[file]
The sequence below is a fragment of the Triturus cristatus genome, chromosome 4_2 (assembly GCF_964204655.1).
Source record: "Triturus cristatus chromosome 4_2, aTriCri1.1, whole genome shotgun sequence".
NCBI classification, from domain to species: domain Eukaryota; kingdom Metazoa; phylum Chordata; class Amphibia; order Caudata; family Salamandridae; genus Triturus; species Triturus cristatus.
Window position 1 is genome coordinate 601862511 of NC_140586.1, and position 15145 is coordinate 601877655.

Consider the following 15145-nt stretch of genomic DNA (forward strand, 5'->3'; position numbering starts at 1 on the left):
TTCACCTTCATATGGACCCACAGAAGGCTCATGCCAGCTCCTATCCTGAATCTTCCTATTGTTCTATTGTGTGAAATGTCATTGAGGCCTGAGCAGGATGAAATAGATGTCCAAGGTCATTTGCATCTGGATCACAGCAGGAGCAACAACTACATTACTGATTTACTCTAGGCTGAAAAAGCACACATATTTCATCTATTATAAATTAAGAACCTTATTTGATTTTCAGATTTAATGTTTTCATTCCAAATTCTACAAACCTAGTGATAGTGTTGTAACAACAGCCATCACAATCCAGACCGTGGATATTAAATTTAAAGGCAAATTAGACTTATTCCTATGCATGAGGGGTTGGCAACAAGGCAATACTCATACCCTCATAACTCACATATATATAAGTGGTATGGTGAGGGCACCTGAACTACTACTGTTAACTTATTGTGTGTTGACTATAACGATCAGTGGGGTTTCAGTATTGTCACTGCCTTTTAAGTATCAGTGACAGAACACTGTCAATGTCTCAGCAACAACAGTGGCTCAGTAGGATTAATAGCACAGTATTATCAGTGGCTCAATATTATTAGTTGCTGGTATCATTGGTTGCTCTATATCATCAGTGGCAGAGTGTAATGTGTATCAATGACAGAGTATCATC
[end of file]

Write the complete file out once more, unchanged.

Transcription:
The sequence below is a fragment of the Triturus cristatus genome, chromosome 4_2 (assembly GCF_964204655.1).
Source record: "Triturus cristatus chromosome 4_2, aTriCri1.1, whole genome shotgun sequence".
NCBI classification, from domain to species: domain Eukaryota; kingdom Metazoa; phylum Chordata; class Amphibia; order Caudata; family Salamandridae; genus Triturus; species Triturus cristatus.
Window position 1 is genome coordinate 601862511 of NC_140586.1, and position 15145 is coordinate 601877655.

Consider the following 15145-nt stretch of genomic DNA (forward strand, 5'->3'; position numbering starts at 1 on the left):
TTCACCTTCATATGGACCCACAGAAGGCTCATGCCAGCTCCTATCCTGAATCTTCCTATTGTTCTATTGTGTGAAATGTCATTGAGGCCTGAGCAGGATGAAATAGATGTCCAAGGTCATTTGCATCTGGATCACAGCAGGAGCAACAACTACATTACTGATTTACTCTAGGCTGAAAAAGCACACATATTTCATCTATTATAAATTAAGAACCTTATTTGATTTTCAGATTTAATGTTTTCATTCCAAATTCTACAAACCTAGTGATAGTGTTGTAACAACAGCCATCACAATCCAGACCGTGGATATTAAATTTAAAGGCAAATTAGACTTATTCCTATGCATGAGGGGTTGGCAACAAGGCAATACTCATACCCTCATAACTCACATATATATAAGTGGTATGGTGAGGGCACCTGAACTACTACTGTTAACTTATTGTGTGTTGACTATAACGATCAGTGGGGTTTCAGTATTGTCACTGCCTTTTAAGTATCAGTGACAGAACACTGTCAATGTCTCAGCAACAACAGTGGCTCAGTAGGATTAATAGCACAGTATTATCAGTGGCTCAATATTATTAGTTGCTGGTATCATTGGTTGCTCTATATCATCAGTGGCAGAGTGTAATGTGTATCAATGACAGAGTATCATC